I had no idea how lucky I was the first 4 hours off the trip with all my leg room in the spacious aisle seat and with my silent, sleeping neighbors. Time nearly came to a complete standstill when I found myself on the layover at our first bus stop. To my left a small child bawled in his unsympathetic mother’s lap and to my right an adult woman bawled into her cell phone. Sandwiched in between this much human tragedy I began to question my own life decisions, as one does, at 1:08 a.m. in a Nashville bus station. The stereo sounds of misery abruptly ended a few moments later when a grown man wearing a Burger King crown walked by and belched; it was a sight and sound unlike anything I’ve ever witnessed. The burp itself had a sustained reverb that went on for way longer than anything like that ever should and the deep bass notes echoed against the station’s cavern-like walls, floor, and ceiling.  It was so startling that everyone put their suffering on hold to take a moment of stunned silence.  To some degree, the King’s burp was a relief felt by all.

The next leg of the trip I had a window seat and my new found friend, Tall Tom the Talker, had the aisle.  When he wasn’t talking or asking questions, he was asleep and taking up all of his seat and 2/3 of mine. At least he smelled nice. Before this bus ride I had actually bragged to someone about my ability to sleep anywhere. Those words alternately haunted and entertained me as I sat squashed up against the bus wall shivering from the cold. I wiled away the hours staring at the candy wrappers and trash that bygone passengers had crammed into the metal grate below the tinted windows.

At 5:40 a.m. I found myself in Knoxville, where there was less crying and more mullets. One man’s mullet defied the “business in the front, party in the back”  rule.  His mullet’s party crashed rebelliously through the front door of his business. It featured two braided pigtails styled to cascade forward over his shoulders and down his chest nearly to his waist.  He completed his ensemble with a red t-shirt, cut-off blue jean shorts, rainbow socks, and red tennis shoes.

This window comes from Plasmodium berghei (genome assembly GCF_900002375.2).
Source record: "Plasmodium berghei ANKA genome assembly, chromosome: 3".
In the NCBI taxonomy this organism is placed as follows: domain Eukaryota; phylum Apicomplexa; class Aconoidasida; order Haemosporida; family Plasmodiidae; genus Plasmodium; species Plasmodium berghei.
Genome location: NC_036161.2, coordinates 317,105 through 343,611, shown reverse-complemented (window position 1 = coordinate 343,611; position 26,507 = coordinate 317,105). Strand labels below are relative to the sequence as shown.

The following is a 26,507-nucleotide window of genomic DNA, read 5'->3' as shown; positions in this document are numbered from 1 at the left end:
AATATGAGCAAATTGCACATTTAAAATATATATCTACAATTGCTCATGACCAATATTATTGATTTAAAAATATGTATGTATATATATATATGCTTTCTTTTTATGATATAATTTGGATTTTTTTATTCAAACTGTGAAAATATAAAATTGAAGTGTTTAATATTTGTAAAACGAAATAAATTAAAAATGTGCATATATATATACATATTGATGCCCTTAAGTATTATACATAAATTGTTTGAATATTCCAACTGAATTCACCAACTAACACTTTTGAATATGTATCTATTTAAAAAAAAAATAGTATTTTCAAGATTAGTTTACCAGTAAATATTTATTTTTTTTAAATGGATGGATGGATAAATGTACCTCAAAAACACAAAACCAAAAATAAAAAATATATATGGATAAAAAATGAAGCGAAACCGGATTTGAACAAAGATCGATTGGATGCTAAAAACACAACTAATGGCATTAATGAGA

The time warp continued as I stood in line waiting to board the third bus past the time we were supposed to be departing.  On the last leg of the magic bus ride I watched the sun rise over the mountains of North Carolina.  Twelve hours is all that elapsed on that bus ride and there was a time change somewhere along the way so the trip was only 11 hours, technically. But I was awake and present in those 12 hours (yes, 12) and I’m here to tell you eternity was in the felt experience.

Skattur’s latest completed project is a fairy garden and it’s so cute that it needed to be shared.

SwanPlanter4

Here are a few of her others…

SwanPlanter3

20170617_153522Concrete and steel could not tame the wild violet.

Standing in line
To see the show tonight
And there’s a light on
Heavy glow

red-hot-chili-peppers-concert

Glorious euphoria

redhotchilipeppersgirl

21. Inferno